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YouTube now uses AI to tell you which parts to watch

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  • 2 min read

YouTube Premium users in the US can now use Jump Ahead, a new feature that uses AI to tell users the best parts of a video. This feature combines user data with AI to predict which part of a specific video users would like to watch.

The feature only works on the YouTube app for Android and is available for select English-language videos. It was announced in March and has been in testing, only available to select YouTube Premium subscribers. That said, users only have until June 1 to try out the feature, after which YouTube might either roll it out officially or continue experimenting to fine-tune it further.

Using the feature is also quite simple. Once you’ve opted in via the YouTube experimental features page, you should see a jump-ahead button that can be double-tapped to skip forward to parts most viewers typically skip on an eligible video. In other words, you can quickly get to what the AI and user data determine to be a video’s best part(s).

While the feature might be useful for viewers to get to the most popular parts of a video quickly, there’s no word on how it’ll affect creators on the platform. This especially affects new creators trying to complete their 4,000 watch hours on the platform before monetising their videos. Regardless, depending on the feature rollout and how it affects video watch time, it can potentially affect creators across the board.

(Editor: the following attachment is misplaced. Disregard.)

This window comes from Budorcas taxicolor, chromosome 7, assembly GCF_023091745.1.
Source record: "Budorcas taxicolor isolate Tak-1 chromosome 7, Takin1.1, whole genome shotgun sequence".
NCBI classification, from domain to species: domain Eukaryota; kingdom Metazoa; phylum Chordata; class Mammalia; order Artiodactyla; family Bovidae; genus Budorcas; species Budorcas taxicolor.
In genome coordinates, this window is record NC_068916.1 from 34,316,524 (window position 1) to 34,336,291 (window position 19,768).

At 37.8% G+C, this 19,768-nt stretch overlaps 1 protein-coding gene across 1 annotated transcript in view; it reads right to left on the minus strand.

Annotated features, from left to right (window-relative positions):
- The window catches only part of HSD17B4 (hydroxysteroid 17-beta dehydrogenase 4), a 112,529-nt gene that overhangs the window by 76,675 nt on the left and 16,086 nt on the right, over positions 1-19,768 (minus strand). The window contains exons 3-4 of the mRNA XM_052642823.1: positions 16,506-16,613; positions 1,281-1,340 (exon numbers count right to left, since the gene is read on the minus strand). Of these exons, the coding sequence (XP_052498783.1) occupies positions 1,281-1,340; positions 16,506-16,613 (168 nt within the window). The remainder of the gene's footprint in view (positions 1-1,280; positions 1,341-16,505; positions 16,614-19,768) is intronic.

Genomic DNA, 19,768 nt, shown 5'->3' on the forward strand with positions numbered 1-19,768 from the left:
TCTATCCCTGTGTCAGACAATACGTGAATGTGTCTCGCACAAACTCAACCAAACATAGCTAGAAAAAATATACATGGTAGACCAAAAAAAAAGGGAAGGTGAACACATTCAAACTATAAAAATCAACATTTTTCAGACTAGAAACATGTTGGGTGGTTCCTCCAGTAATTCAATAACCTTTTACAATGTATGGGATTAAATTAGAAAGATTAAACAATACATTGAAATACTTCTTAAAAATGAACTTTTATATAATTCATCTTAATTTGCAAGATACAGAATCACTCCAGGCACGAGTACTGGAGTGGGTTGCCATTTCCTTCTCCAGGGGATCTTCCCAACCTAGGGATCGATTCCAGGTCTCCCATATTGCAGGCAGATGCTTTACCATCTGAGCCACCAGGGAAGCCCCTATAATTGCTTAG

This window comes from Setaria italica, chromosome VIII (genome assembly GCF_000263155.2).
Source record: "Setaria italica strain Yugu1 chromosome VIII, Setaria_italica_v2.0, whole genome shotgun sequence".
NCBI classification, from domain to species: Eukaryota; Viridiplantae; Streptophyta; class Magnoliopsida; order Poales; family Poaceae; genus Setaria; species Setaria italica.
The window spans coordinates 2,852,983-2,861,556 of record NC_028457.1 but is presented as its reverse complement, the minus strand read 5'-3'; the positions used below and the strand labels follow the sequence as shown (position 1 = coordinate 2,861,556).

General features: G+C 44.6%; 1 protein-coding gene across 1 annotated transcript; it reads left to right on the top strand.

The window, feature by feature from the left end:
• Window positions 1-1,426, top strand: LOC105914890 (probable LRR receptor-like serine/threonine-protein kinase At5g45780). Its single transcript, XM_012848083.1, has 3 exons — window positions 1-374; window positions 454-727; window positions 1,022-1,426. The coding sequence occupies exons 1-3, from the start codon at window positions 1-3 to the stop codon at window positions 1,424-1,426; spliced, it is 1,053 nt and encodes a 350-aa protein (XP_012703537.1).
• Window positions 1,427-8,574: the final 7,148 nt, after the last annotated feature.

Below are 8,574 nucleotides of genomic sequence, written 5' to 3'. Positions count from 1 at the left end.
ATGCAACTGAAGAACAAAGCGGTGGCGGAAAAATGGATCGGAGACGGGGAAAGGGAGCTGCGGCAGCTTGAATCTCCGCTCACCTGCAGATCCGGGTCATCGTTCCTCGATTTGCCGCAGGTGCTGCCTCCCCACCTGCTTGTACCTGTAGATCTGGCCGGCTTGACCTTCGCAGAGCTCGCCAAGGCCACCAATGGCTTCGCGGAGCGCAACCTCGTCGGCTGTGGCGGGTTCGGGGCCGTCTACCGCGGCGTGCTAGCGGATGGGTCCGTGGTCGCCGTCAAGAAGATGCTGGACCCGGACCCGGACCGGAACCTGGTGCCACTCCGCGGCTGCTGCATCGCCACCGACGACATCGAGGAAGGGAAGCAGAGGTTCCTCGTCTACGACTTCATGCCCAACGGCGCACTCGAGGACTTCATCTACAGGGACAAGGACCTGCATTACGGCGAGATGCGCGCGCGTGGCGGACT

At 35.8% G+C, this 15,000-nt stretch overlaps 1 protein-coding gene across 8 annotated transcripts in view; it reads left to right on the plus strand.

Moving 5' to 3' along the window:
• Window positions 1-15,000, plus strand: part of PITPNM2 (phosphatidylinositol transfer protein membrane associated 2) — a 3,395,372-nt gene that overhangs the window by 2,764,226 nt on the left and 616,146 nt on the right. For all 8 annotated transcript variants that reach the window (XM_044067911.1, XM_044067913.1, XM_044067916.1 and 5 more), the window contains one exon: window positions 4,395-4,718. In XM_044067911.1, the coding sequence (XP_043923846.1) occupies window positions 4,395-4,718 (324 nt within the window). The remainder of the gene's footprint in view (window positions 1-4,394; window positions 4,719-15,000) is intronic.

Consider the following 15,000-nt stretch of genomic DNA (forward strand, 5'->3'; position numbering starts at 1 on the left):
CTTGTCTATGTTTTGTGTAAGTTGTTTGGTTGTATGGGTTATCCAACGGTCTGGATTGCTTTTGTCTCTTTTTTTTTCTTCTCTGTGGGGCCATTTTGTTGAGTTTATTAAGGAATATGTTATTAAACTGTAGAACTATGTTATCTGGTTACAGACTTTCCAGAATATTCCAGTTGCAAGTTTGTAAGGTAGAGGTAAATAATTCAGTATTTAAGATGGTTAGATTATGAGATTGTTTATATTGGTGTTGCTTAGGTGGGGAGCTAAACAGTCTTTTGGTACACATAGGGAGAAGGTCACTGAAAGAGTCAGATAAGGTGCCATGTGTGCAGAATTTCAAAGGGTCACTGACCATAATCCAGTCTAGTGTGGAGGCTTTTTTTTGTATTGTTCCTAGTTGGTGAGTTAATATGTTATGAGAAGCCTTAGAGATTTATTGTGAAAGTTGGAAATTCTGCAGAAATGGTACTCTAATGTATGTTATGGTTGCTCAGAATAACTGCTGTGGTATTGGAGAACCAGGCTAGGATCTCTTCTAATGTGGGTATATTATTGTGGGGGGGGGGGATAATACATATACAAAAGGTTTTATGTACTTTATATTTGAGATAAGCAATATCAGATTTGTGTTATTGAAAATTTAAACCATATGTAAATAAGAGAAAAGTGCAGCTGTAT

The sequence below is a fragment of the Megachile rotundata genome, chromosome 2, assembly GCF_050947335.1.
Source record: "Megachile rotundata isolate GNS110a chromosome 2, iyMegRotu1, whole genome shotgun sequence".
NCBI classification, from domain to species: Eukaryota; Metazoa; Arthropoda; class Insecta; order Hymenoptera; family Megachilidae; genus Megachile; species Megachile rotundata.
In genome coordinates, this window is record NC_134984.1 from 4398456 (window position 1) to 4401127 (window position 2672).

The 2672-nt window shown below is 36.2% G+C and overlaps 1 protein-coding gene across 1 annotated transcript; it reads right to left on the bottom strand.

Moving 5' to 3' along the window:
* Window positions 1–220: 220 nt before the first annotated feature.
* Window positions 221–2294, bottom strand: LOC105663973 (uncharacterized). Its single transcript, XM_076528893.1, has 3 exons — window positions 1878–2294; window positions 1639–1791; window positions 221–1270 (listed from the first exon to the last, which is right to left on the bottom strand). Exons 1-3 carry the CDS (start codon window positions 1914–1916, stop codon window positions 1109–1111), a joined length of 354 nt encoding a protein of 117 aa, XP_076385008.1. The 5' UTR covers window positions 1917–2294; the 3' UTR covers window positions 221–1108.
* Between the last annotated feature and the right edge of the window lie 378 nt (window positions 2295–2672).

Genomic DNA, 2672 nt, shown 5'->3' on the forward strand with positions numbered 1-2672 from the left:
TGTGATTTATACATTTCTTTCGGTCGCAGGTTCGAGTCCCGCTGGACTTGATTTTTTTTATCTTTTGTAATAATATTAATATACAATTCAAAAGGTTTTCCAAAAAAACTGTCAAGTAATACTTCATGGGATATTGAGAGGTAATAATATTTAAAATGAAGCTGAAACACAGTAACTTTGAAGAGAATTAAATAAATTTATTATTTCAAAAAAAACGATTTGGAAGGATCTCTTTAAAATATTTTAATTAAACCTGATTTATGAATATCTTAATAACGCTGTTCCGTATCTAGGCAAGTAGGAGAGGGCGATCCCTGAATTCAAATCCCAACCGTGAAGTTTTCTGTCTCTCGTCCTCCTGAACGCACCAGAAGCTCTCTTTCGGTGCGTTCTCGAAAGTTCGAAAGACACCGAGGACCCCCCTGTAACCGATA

It also seems to build upon an existing, nameless feature on the platform that highlights the most replayed part of a video when a user hovers over the timeline on a web browser. As is the trend with most big tech companies, YouTube is finding ways to integrate AI into existing products. This also includes an experimental AI chatbot that can answer questions about a particular video, meaning users can get the information they want without even watching the video in the first place.

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Yadullah Abidi

Yadullah Abidi

Yadullah is a Computer Science graduate who writes/edits/shoots/codes all things cybersecurity, gaming, and tech hardware. When he's not, he streams himself racing virtual cars. He's been writing and reporting on tech and cybersecurity with websites like Candid.Technology and MakeUseOf since 2018. You can contact him here: